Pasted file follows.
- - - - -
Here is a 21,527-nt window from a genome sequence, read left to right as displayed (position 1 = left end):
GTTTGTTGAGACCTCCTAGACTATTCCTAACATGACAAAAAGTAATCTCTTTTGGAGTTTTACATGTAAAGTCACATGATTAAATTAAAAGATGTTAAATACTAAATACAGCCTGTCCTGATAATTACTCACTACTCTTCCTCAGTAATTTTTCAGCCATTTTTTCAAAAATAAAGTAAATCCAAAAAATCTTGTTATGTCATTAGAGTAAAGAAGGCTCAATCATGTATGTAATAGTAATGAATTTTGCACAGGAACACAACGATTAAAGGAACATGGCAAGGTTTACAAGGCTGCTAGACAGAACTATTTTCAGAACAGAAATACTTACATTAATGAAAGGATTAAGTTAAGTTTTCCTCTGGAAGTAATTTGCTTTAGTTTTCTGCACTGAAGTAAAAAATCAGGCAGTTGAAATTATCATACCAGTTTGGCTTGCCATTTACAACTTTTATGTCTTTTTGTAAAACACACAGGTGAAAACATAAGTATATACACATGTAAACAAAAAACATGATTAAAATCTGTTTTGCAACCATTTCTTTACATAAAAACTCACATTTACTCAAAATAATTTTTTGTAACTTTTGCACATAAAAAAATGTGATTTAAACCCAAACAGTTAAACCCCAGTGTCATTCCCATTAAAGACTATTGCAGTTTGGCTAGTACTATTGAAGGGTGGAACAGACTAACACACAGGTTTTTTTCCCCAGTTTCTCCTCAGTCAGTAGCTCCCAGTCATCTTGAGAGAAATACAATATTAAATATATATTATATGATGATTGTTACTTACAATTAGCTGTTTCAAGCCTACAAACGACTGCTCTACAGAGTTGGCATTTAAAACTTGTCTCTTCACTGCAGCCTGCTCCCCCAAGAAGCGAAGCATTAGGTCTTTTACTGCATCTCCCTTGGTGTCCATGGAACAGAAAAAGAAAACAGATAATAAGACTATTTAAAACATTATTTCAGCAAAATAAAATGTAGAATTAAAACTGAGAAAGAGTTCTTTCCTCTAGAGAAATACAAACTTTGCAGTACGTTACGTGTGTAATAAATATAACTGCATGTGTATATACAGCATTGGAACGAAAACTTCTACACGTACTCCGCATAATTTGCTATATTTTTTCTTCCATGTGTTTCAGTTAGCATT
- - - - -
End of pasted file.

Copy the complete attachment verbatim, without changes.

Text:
Here is a 21,527-nt window from a genome sequence, read left to right as displayed (position 1 = left end):
GTTTGTTGAGACCTCCTAGACTATTCCTAACATGACAAAAAGTAATCTCTTTTGGAGTTTTACATGTAAAGTCACATGATTAAATTAAAAGATGTTAAATACTAAATACAGCCTGTCCTGATAATTACTCACTACTCTTCCTCAGTAATTTTTCAGCCATTTTTTCAAAAATAAAGTAAATCCAAAAAATCTTGTTATGTCATTAGAGTAAAGAAGGCTCAATCATGTATGTAATAGTAATGAATTTTGCACAGGAACACAACGATTAAAGGAACATGGCAAGGTTTACAAGGCTGCTAGACAGAACTATTTTCAGAACAGAAATACTTACATTAATGAAAGGATTAAGTTAAGTTTTCCTCTGGAAGTAATTTGCTTTAGTTTTCTGCACTGAAGTAAAAAATCAGGCAGTTGAAATTATCATACCAGTTTGGCTTGCCATTTACAACTTTTATGTCTTTTTGTAAAACACACAGGTGAAAACATAAGTATATACACATGTAAACAAAAAACATGATTAAAATCTGTTTTGCAACCATTTCTTTACATAAAAACTCACATTTACTCAAAATAATTTTTTGTAACTTTTGCACATAAAAAAATGTGATTTAAACCCAAACAGTTAAACCCCAGTGTCATTCCCATTAAAGACTATTGCAGTTTGGCTAGTACTATTGAAGGGTGGAACAGACTAACACACAGGTTTTTTTCCCCAGTTTCTCCTCAGTCAGTAGCTCCCAGTCATCTTGAGAGAAATACAATATTAAATATATATTATATGATGATTGTTACTTACAATTAGCTGTTTCAAGCCTACAAACGACTGCTCTACAGAGTTGGCATTTAAAACTTGTCTCTTCACTGCAGCCTGCTCCCCCAAGAAGCGAAGCATTAGGTCTTTTACTGCATCTCCCTTGGTGTCCATGGAACAGAAAAAGAAAACAGATAATAAGACTATTTAAAACATTATTTCAGCAAAATAAAATGTAGAATTAAAACTGAGAAAGAGTTCTTTCCTCTAGAGAAATACAAACTTTGCAGTACGTTACGTGTGTAATAAATATAACTGCATGTGTATATACAGCATTGGAACGAAAACTTCTACACGTACTCCGCATAATTTGCTATATTTTTTCTTCCATGTGTTTCAGTTAGCATT